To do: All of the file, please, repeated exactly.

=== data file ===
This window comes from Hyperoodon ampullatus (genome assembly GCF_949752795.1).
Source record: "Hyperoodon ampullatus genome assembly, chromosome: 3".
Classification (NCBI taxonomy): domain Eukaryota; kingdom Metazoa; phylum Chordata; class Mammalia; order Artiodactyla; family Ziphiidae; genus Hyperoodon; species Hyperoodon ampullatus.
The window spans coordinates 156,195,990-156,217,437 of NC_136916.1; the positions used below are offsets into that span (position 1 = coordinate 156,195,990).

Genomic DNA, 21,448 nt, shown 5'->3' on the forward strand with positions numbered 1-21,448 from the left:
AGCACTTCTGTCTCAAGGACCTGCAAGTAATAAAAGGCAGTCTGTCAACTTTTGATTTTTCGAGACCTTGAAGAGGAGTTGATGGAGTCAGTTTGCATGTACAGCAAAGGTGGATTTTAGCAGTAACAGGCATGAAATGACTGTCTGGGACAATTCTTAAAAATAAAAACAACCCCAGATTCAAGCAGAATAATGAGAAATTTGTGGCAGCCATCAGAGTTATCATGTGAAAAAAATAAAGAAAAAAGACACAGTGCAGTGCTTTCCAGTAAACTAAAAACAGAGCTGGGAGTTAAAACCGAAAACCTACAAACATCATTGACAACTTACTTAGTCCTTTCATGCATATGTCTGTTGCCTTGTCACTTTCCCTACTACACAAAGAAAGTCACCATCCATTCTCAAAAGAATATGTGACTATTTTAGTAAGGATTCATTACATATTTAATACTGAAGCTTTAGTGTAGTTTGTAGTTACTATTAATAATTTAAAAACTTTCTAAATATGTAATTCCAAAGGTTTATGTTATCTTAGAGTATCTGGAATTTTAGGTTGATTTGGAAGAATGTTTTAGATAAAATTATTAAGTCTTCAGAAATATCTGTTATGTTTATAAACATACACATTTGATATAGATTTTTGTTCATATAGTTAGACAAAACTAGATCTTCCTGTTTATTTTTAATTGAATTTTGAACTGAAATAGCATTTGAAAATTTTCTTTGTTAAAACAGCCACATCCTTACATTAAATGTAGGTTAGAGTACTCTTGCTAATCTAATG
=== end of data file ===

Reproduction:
This window comes from Hyperoodon ampullatus (genome assembly GCF_949752795.1).
Source record: "Hyperoodon ampullatus genome assembly, chromosome: 3".
Classification (NCBI taxonomy): domain Eukaryota; kingdom Metazoa; phylum Chordata; class Mammalia; order Artiodactyla; family Ziphiidae; genus Hyperoodon; species Hyperoodon ampullatus.
The window spans coordinates 156,195,990-156,217,437 of NC_136916.1; the positions used below are offsets into that span (position 1 = coordinate 156,195,990).

Genomic DNA, 21,448 nt, shown 5'->3' on the forward strand with positions numbered 1-21,448 from the left:
AGCACTTCTGTCTCAAGGACCTGCAAGTAATAAAAGGCAGTCTGTCAACTTTTGATTTTTCGAGACCTTGAAGAGGAGTTGATGGAGTCAGTTTGCATGTACAGCAAAGGTGGATTTTAGCAGTAACAGGCATGAAATGACTGTCTGGGACAATTCTTAAAAATAAAAACAACCCCAGATTCAAGCAGAATAATGAGAAATTTGTGGCAGCCATCAGAGTTATCATGTGAAAAAAATAAAGAAAAAAGACACAGTGCAGTGCTTTCCAGTAAACTAAAAACAGAGCTGGGAGTTAAAACCGAAAACCTACAAACATCATTGACAACTTACTTAGTCCTTTCATGCATATGTCTGTTGCCTTGTCACTTTCCCTACTACACAAAGAAAGTCACCATCCATTCTCAAAAGAATATGTGACTATTTTAGTAAGGATTCATTACATATTTAATACTGAAGCTTTAGTGTAGTTTGTAGTTACTATTAATAATTTAAAAACTTTCTAAATATGTAATTCCAAAGGTTTATGTTATCTTAGAGTATCTGGAATTTTAGGTTGATTTGGAAGAATGTTTTAGATAAAATTATTAAGTCTTCAGAAATATCTGTTATGTTTATAAACATACACATTTGATATAGATTTTTGTTCATATAGTTAGACAAAACTAGATCTTCCTGTTTATTTTTAATTGAATTTTGAACTGAAATAGCATTTGAAAATTTTCTTTGTTAAAACAGCCACATCCTTACATTAAATGTAGGTTAGAGTACTCTTGCTAATCTAATG